EU Threatens Indonesia About Retaliating Against Biodiesel Duties

JAKARTA: European Union representatives to Indonesia on Thursday challenged a plan to impose duties on European dairy goods in retaliation for the bloc’s duties on palm biodiesel, warning such action would violate World Trade Organization rules.

Indonesia’s Trade Minister Enggartiasto Lukita said on Aug 9 he was recommending to an inter-ministerial team a 20%-25% tariff on EU dairy products as the appropriate response to the EU’s plan to impose 8% to 18% countervailing duty on biodiesel from Indonesia.

The EU biodiesel market is worth an estimated €9 billion euros (US$10 billion) a year, with imports from Indonesia worth about €400 million, the European Commission said last month.

Indonesia’s total dairy and egg imports in 2018 were worth US$1 billion, trade ministry data showed, with most dairy imports coming from Australia, New Zealand, the United States and Europe.

“What the WTO does not allow, absolutely forbidden by the WTO regulation, is retaliation, which is what’s suggested in this case of dairy products,” the EU’s head of trade for Indonesia, Raffaele Quarto, told a briefing.

“In addition to that, if you see declaration of Indonesian importers that use dairy products from the EU, they pointed out it will damage the Indonesian economy to have this kind of measure,” Quarto said.

Charles-Michel Geurts, the head of the EU delegations to Indonesia, also noted problems with shipments of European spirits into Indonesia in the past six months amid suspicion this was linked to the biodiesel issue.

European spirit makers this year said they faced difficulties exporting drinks to Indonesia.

An Indonesian trade ministry official said there were delays in granting import licences for spirits from Europe but denied this was related to the dispute over palm oil.

“We are both members of WTO, we have rules of the game between partners,” said Geurts.

Indonesia’s director general of foreign trade at the trade ministry and the ministry’s spokesman declined to comment on Thursday.

The EU countervailing duties are another blow for Indonesia, the world’s biggest palm oil producer, after the bloc said that palm oil should not be included as a renewable transport fuel due to deforestation to make way for plantations.

Indonesia and Malaysia, the world’s second biggest palm oil producer, have repeatedly said the European measures against the edible oil industry are discriminatory.


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EU warns Indonesia about retaliating against biodiesel duties

Plastic Bottles to Pay for Bus Ticket in Indonesia

Jakarta: Dozens of people clutching bags full of plastic bottles and disposable cups queue at a busy bus terminal in the Indonesian city of Surabaya – where passengers can swap trash for travel tickets.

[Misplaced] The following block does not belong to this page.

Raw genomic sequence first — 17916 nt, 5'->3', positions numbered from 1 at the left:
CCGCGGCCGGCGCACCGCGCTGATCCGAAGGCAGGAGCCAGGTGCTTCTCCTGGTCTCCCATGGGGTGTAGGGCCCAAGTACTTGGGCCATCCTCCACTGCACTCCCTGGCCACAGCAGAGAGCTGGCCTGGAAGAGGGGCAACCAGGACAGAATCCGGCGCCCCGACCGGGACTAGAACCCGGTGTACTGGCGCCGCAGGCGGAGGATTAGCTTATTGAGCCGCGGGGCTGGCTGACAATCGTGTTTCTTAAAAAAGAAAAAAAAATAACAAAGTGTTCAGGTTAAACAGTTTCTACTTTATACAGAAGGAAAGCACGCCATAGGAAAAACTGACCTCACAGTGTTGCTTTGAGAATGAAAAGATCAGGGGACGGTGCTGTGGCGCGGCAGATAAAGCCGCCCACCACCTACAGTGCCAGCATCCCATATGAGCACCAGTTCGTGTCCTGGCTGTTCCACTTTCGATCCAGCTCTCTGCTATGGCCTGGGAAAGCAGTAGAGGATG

The nation is the world’s second-biggest marine polluter behind China and has pledged to reduce plastic waste in its waters some 70% by 2025 by boosting recycling, raising public awareness and curbing usage.

The Surabaya scheme has been a hit in the city of 2.9 million, with nearly 16, 000 passengers trading trash for free travel each week, according to authorities.

“This is a very smart solution. It’s free and instead of throwing away bottles people now collect them and bring them here, ” explains 48-year-old resident Fransiska Nugrahepi.

But they must be cleaned and cannot be squashed.

There is a steady stream of people squeezing past sacks full of recyclables to deposit plastic in four bins behind the small office and claim their tickets.

Franki Yuanus, a Surabaya transport official, says the programme aims not only to cut waste but also to tackle traffic congestion by encouraging people to switch to public transit.

“There has been a good response from the public, ” insists Yuanus.

“Paying with plastic is one of the things that has made people enthusiastic because up until now plastic waste was just seen as useless, ” he added.

Currently the fleet consists of 20 near-new buses, each with recycling bins and ticket officers who roam the aisles to collect any leftover bottles.

Authorities said roughly six tonnes of plastic rubbish are collected from passengers each month before being auctioned to recycling companies.

Nurhayati Anwar, who uses the bus about once a week with her three-year-old son, said the trash swap programme is changing how people see their throwaway cups and bottles.

“Now people in the office or at home are trying to collect (rubbish) instead of just throwing it away, ” the 44-year-old accountant said after trading in several bottles for a free ride.

“We now know that plastic is not good for the environment – people in Surabaya are starting to learn.”

Other parts of Indonesia, an archipelago of some 17, 000 islands, are also trying to tackle the issue.

Bali is phasing in a ban on single-use plastic straws and bags to rid the popular holiday island of waste choking its waterways, while authorities in the capital Jakarta are considering a similar bylaw to rid the city of plastic shopping bags. — AFP


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Trash for tickets on Indonesia’s ‘plastic bus’